Wednesday, February 7, 2018
Sunday, January 28, 2018
Wall Street Journal Saturday/Sunday January 13-14, 2018 Review section The Key to Success? Doing Less by Morten T. Hansen, professor of management at the University of California, Berkeley Adapted from his book, “Great at Work: How Top Performers Do Less, Work Better, and Achieve More” The title of the essay in the WSJ caught my eye immediately. How does one succeed by doing less? Very intriguing. Morten Hansen’s story sounds like that of many MBA’s who take positions in top consulting firms, start-ups, etc. and spend years working 60. 70, 80 plus hours a week to excel in their career. His Ah-Ha moment came while he was working on an intense project and saw some slides done by a teammate and thought how much better her analysis was than his with better insights and ideas. When he went to look for her and couldn’t find her, he asked a co-worker where she might be and lo and behold she had left for the day. In fact, she typically worked 8:00 a.m. to 6:00 p.m. That’s when Morten decided to leave consulting to study workplace performance as an academic. The bottom line is that his research indicated that “the best performers work hard (about 50 hours a week), but they don’t outperform because they work longer hours. They outperform their peers because they have the ability and courage to cut back, simplify when others pile on, to say “no” when others say “yes”, to pursue value when others just meet internal goals and to change how they do their jobs when others stick to the status quo.” They were selective in which priorities to focus on and then excelled at them. It is a fascinating essay that makes one want to read more in his book.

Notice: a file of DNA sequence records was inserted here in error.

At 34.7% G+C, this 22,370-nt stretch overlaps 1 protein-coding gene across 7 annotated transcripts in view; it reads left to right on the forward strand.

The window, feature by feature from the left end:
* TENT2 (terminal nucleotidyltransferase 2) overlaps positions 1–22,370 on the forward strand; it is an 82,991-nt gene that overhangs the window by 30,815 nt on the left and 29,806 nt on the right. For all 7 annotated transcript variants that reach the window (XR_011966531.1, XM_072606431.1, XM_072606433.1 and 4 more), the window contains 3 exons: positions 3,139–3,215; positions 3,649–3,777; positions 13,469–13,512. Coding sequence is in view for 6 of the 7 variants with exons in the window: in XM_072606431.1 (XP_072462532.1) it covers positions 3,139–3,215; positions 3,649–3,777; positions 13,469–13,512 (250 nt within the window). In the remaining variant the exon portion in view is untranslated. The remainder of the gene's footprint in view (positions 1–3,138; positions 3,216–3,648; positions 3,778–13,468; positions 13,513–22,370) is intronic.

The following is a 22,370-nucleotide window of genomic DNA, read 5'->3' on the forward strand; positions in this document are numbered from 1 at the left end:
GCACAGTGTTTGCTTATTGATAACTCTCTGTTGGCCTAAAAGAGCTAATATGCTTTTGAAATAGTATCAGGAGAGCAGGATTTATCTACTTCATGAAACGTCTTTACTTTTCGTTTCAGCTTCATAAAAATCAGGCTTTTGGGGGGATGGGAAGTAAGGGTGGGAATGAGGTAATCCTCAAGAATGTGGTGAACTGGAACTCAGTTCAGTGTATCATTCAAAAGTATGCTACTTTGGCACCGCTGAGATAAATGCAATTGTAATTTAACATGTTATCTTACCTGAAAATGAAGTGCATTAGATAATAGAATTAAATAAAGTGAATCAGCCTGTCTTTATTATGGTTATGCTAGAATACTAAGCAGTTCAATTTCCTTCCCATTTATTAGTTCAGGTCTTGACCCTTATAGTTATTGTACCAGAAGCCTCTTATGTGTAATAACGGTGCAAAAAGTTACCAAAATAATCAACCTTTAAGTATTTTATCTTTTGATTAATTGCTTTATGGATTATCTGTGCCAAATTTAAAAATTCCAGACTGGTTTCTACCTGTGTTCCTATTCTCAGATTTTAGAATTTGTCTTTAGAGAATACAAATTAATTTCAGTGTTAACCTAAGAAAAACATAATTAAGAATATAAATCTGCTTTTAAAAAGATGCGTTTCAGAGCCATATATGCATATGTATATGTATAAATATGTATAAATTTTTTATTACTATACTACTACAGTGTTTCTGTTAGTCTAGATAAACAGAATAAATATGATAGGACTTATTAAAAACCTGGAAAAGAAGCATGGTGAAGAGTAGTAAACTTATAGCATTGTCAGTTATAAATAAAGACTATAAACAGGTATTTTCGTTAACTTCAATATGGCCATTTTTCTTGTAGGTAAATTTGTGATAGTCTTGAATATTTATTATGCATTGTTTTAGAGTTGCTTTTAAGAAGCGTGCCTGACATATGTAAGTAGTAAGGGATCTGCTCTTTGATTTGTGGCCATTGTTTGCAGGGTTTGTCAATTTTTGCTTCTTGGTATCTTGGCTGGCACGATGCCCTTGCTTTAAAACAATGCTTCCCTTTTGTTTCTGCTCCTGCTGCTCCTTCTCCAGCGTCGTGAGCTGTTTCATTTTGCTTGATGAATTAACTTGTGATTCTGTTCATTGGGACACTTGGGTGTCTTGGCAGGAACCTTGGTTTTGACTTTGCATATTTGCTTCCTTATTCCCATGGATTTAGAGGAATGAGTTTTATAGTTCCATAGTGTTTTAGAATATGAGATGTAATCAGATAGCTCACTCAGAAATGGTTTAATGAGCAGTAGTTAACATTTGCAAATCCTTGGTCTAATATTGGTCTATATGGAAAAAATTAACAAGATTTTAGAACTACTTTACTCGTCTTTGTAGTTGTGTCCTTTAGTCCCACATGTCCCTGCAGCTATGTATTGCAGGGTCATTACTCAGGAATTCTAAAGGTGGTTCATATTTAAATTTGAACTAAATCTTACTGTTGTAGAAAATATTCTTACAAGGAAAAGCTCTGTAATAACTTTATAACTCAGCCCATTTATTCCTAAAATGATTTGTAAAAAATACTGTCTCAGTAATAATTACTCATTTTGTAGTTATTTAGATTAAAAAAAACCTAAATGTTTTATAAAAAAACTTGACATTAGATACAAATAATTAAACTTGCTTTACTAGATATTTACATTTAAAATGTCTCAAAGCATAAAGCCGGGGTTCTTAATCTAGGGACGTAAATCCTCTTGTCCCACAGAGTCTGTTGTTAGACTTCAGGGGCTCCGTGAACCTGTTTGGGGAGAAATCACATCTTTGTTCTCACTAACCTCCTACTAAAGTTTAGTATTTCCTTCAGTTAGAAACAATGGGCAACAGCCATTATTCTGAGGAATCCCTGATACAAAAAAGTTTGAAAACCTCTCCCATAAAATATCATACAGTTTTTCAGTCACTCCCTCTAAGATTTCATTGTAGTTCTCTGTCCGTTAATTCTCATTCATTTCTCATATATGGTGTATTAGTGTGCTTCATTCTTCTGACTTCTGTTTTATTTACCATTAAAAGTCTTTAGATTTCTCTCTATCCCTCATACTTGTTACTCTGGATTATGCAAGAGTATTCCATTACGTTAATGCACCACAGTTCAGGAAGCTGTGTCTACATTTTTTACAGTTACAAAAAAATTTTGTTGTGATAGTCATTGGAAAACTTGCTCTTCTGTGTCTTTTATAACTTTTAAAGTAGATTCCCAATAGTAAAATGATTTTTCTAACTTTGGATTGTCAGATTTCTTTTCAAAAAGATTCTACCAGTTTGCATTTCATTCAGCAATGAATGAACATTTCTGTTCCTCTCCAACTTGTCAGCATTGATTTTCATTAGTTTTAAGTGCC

Wednesday, January 17, 2018
Lee Eisenstaedt is a bestselling author, speaker, and co-founder of the Leading With Courage® Academy (http://www.lwcacademy.com). His passion is helping new and emerging leaders make a bigger impact, sooner by being more self-aware of their leadership strengths and blind spots. This is the result of his first-hand, career-changing experience of how the earlier we’re aware of them, the greater the impact. He’s just become an Everything DiSC, Certified Trainer, which is a great complement to his corporate leadership experience, the insights from the research he did for his book and the Academy’s workshops, assessments and team of executive coaches. Companies in need of some assistance developing emerging, new or struggling leaders should consider contacting Lee.
Wednesday, December 6, 2017
Sandra Wilson, a CEO, President, Board Member, Consultant, Industrial & Manufacturing B2B Services executive has written some very interesting posts on leadership, corporate culture, and client relationships. Her most recent post on “Change” talks about when the best time is for a leader to make changes and why---very insightful. Check out all of her posts on her LinkedIn profile – Articles and Activity, https://www.linkedin.com/in/sandralongwilson/
Tuesday, October 31, 2017
As a Board member of the Indiana University Alumni Advisory Board – Chicago, I was so pleased to host a Coffee with Cream & Crimson held on October 12, 2017 at the IU Chicago Advancement Office. The theme was "Making the Right Career Moves". I gave the group my thoughts on a range of considerations to keep in mind before making a job move and to make sure they are not just “running away from a situation” but rather “going to a new opportunity”. We had a lively discussion with lots of questions and personal situations. Great program. Looking forward to doing another one. Photo (right-left) me, Karen Matts, Alicia Webb